Readability of the Raleigh News & Observer
John J. Brogden
Dr. Shinemin Lin
MATH 222/Business Statistics
February 13, 2014
The main objective of this project is to determine the readability of a newspaper. In this case, The Raleigh News & Observer. The hypothesis is that a newspaper’s readability is lower than a 5th grade level. Using Microsoft Excel, Stat Crunch, and Dr. Fry’s readability formula, I will determine if this holds true with the newspaper stated above. I have selected five different articles from five different sections of the newspaper: Local, Business/Economics, Politics, Sports, Entertainment. I have also theorized that the readability of the News ...view middle of the document...
In order to find the readability of the newspaper, I set forth to find the readability of each article first just so that I can see if there’s a difference in each category that I’ve chosen. We’ll use the first set of data from Table 2 titled ‘Pennies to fight cancer’ as an example for this portion. I tallied the total number of words and syllables for the 30 sentences: 449 words, 619 syllables. I then divided the total word count by 30.
449 / 30 = 14.97
619 / 30 = 20.63
We’ll label these as n and m, respectively. Next, is finding the N and M values that we’re going to use for the Fry Graph. To find the N value (number of sentences per 100 words), we would have to divide 100 by 14.97. And to find the M value (number of syllables per 100 words), we would have to multiply m by N.
N = 100 / 14.97 = 6.68
M = 20.63 x 6.68 = 137.81
When we input these two data on the Fry Readability Graph (Table 1), N on the vertical axis and M on the horizontal axis, we come to the conclusion that this specific article’s readability is at a 7th grade level (gray line, Table 1). I did the same calculations for all the other articles to determine each one’s readability. The results were: 7th, 9th, 10th, and 8th grade levels. Judging by these numbers, it seems to me that the newspapers readability is probably along 8th grade level.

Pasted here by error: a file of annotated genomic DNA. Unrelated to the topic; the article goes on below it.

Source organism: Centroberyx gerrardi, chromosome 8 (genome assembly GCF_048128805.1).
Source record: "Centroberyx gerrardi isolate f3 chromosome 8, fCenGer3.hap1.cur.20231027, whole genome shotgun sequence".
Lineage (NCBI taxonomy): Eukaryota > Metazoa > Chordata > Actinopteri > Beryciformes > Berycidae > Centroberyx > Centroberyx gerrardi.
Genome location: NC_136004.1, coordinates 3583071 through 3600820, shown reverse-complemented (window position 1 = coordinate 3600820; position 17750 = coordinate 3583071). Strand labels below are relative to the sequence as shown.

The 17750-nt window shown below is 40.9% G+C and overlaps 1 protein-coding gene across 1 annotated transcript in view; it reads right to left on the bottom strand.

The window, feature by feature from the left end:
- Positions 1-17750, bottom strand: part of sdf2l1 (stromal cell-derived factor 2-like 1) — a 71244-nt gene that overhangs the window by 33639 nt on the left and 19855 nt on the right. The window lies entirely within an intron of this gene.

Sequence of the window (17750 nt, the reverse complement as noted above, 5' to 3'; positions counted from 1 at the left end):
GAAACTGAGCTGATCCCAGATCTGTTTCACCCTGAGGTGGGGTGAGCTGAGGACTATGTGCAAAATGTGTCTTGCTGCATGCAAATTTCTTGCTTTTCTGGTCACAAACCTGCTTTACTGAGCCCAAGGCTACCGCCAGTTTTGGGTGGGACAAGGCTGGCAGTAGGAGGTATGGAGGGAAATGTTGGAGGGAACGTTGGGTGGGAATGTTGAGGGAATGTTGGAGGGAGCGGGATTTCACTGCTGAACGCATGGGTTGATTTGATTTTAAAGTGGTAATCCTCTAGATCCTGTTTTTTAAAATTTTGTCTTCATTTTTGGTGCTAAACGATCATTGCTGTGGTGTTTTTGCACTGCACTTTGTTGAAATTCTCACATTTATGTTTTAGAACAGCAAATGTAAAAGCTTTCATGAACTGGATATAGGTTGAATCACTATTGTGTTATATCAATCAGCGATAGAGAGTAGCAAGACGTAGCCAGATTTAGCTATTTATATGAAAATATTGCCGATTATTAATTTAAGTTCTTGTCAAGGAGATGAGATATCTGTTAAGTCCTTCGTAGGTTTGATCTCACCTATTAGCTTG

In order to find out for certain, I added all the words and syllables from all 5 articles and I was able to get 2,613 words, 3,824 syllables. From there, I divided each by 150 (total sentences for the five articles).
n = 2,613 / 150 = 17.42
m = 3,824 / 150 = 25.49
After we find the average for both, it’s just doing the same steps as finding for the individual articles.
N = 100 / 17.42 = 5.74
M = 25.49 x 5.74 = 145.31
When data is in put in the Fry Graph, the result is on the line between 8th grade and 9th grade (blue line, Table 1). As we all see, the readability of this particular newspaper is at least 3 grades higher than the average. During this experiment, I’ve noticed that the business/economic topic along with the political topic are rated at a high school level while sports scored at a 7th grade readability. Could it be that sports topics are more targeted towards a wider set of audience? Maybe business and political topics have higher readability because people who are more inclined to read it are people with higher education. That’s a project for another time.
Saunders, Barry (2014). A 7-year old gets angry, and pennies flow to fight cancer. News &
Observer, retrieved from http://www.newsobserver.com/2014/02/09/3606401/saunders-a-7-year-old-gets-angry.html
Sorensen, Tom (2014). Panthers’ Rivera had a nice ride in 2013 but journey isn’t over. News &
Observer, retrieved from http://www.newsobserver.com/2014/02/05/3595260/sorensen-panthers-rivera-had-a.html
Ranii, David (2014). Triangle economy benefits as biotech sector heats up. News & Observer,